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The Bug – ‘Angry’ (Ninja Tune)
Cementing The Bug’s status as what is effectively a hotpot of all the projects Kevin Martin has sunk his teeth in on (jazzcore, industrial, dubstep…), ‘Angry’ sees dancehall brashly rub up against grime basslines as reggae uncle Tippa Irie grinds his way through a tale of the things that get ol’ Tippa upset (terrorism, smiling fakers). Admittedly one of the weaker efforts from London Zoo but solid enough psychosis to keep Tippa from gun-butting everyone. SS
Padded Cell – ‘Word of Mouth’ (DC)
At home in the same dark disco as Emperor Machine, London’s Padded Cell are hot for the sound of early ‘80s New York, bass stripped back to a buzzing wire that plots a course through drums crisp and stark. Here they enlist Chloe Raunet of local scene tippers Battant to provide vocals, which means that ‘Word of Mouth’ sounds like an Au Pairs song given too much spit and polish. Heaven knows DiS adores the barely-there qualities of ESG, Arthur Russell and Liquid Liquid but Padded Cell – usually on the money – fall down here due to a lack of high-freq glitter tossed the way of a sluggish bassline too dull to carry Raunet’s generic nocturnal wail for five-and-a-half minutes. There’s a gem on the flip, though – Chrome Hoof’s Milo Smee guests as ‘Binary Chaffinch’ to skew ‘Word of Mouth’, his remix proof that Chinese whispers are more pertinent to clubland than anything the horse's mouth has to offer.KK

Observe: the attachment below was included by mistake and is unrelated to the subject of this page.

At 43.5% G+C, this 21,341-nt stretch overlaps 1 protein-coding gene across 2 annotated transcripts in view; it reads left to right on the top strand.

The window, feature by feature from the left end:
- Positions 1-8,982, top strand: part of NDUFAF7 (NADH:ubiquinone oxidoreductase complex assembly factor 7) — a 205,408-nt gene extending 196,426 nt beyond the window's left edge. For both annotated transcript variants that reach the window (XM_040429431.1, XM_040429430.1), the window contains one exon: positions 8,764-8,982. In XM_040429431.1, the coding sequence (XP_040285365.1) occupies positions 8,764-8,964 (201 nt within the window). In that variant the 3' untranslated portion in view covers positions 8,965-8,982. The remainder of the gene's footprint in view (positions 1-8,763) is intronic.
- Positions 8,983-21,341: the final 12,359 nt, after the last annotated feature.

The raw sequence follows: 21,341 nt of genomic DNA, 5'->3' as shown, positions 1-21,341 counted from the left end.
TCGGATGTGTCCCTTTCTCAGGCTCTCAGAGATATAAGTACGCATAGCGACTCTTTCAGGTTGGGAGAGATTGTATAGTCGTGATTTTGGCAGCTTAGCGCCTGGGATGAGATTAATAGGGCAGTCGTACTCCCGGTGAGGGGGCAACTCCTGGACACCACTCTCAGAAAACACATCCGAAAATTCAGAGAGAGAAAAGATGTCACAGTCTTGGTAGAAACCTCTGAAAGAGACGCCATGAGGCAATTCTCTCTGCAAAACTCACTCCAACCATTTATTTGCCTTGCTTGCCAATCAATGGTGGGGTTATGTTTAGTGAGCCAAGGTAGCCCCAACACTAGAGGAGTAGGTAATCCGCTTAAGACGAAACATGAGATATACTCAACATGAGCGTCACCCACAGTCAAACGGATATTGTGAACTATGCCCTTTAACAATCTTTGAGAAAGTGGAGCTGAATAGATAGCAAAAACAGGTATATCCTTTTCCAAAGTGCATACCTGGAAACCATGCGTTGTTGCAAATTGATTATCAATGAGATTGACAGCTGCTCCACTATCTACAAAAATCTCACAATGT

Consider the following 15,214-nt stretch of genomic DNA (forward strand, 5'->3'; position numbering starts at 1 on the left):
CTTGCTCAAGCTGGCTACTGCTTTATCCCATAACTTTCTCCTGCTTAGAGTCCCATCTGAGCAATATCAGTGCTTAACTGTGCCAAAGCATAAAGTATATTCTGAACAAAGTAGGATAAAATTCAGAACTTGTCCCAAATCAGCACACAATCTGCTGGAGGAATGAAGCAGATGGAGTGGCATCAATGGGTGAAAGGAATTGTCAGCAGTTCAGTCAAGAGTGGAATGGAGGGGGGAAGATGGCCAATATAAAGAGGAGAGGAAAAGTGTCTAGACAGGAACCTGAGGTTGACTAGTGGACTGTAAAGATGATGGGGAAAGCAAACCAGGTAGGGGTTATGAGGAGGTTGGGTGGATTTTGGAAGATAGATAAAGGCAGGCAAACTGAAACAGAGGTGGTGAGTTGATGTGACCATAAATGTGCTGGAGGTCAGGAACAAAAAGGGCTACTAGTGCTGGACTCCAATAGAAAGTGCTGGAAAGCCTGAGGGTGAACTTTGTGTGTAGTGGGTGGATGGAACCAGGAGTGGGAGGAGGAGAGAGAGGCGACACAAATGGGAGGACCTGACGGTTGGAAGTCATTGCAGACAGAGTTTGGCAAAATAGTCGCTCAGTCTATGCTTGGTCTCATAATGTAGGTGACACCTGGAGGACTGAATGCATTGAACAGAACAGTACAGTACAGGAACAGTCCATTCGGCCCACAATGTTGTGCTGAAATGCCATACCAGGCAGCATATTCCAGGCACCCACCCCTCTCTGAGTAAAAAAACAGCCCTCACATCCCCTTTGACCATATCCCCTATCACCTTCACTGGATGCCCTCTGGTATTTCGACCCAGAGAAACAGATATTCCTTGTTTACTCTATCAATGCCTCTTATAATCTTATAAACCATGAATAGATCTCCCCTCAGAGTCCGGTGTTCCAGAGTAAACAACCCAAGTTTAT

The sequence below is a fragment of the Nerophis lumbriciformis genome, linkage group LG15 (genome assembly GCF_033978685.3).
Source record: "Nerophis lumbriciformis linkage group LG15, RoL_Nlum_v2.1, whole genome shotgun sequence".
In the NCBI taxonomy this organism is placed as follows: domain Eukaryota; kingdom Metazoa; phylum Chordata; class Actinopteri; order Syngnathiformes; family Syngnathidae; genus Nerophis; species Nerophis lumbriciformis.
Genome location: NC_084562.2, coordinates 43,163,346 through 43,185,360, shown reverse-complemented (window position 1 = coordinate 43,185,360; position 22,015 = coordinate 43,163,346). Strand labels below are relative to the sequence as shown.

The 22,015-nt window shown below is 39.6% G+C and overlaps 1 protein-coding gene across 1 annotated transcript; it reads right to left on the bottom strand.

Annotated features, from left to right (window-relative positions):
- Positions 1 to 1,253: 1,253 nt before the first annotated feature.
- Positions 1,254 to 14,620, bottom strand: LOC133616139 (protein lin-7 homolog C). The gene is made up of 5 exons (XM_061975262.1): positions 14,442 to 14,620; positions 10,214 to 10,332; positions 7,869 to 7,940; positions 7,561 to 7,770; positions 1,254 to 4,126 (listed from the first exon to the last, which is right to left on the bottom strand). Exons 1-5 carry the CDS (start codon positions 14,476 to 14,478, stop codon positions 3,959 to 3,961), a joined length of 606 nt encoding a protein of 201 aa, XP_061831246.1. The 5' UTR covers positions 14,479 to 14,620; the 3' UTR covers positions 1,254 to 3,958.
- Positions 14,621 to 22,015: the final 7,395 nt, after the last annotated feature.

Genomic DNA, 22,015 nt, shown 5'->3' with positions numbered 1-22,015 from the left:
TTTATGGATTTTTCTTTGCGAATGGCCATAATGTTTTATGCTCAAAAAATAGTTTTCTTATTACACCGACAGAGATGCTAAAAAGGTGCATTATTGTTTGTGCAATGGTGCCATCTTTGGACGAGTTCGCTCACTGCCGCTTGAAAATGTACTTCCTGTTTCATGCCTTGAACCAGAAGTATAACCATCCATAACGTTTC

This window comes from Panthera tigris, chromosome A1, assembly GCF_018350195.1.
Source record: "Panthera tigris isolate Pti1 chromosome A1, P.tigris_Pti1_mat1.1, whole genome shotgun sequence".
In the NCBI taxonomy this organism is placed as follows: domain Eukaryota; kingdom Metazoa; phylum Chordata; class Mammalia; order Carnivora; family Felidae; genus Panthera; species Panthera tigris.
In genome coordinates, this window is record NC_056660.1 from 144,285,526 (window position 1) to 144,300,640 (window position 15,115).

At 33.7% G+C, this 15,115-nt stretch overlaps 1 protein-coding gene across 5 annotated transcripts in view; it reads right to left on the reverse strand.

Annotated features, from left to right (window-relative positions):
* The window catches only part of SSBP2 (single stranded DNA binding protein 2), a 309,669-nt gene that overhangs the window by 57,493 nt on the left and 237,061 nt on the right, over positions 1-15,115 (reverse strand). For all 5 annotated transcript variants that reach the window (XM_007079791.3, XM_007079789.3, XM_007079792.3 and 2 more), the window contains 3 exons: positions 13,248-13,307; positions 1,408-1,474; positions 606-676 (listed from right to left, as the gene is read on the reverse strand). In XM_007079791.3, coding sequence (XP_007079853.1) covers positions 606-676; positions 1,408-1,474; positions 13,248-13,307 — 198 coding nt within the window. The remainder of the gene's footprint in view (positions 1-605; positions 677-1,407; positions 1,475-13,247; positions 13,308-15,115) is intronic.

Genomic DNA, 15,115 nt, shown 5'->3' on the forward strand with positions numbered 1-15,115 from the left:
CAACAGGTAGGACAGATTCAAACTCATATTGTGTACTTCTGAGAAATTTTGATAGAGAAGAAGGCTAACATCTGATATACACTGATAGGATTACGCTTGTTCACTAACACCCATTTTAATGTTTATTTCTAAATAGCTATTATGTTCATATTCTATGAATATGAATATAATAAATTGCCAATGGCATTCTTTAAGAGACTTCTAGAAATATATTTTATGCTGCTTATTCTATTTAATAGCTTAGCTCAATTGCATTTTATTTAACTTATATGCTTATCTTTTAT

Bobby Digital – ‘You Can't Stop Me Now’ (Koch)
Originally destined for 8 Diagrams (review), ‘You Can’t Stop Me Now’ is one of the few moments RZA – out on force under his Bobby Digital guise – uses a principal member from Wu-Tang for his forthcoming third solo record, Digi Snacks, with the lumbering Inspectah Deck sat beside the imperious beatnik for this initial offering. Featuring a straight-laced sample from Barrett Strong and Norman Whitfield’s tireless ‘Message From A Black Man’ (Temptations’ rendition) could be seen as playing it safe with such fist-raising overtones of old. But, with those kung-fu cuts, frail guitar hooks and brutish bar room choruses, familiar and same-old is a safe bet for brilliance as Diggs slow-jaws his way through detailing the rise of RZA. A modest introduction to what is bound to see the Wu dictator indulge his “hip-hop hippy” tendencies. Tidy. SS
‘You Can’t Stop Me Now’
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Luke Leighfield – ‘If You Haven’t Got Anything to Say’ (Banquet)
“If you haven’t got anything to say, don’t say anything at all.” Aside from writing his own reviews, the only reason I can see for the continued existence of Luke Leighfield is that he’s an incredibly nice man. But all the good will in the world can’t stop ‘If You Haven’t Got Anything to Say’ overtaking ‘Chelsea Dagger’ as the worst thing I have ever heard. It’s music like this that gives the middle classes a bad name – boredom is not an effective response to boredom. It creates a horrible Zen circle of inertia that drags anyone unlucky enough to be within earshot into a purgatorial vacuum that smells overwhelmingly of potpourri and is fitted out like a branch of Claire’s Accessories. Still struggling to find justification for the tepid vocals, ‘comedy’ metal solo and lame keys, all I can muster is that Luke Leighfield remains the single most convincing reason to date why people like Get Cape. Wear Cape. Fly, Chris T-T and Scouting For Girls should be bound and gagged, sat in front of a mirror and made to watch as the oxygen slowly emigrates from their lungs. KK
Other singles: find them at stores online and high street.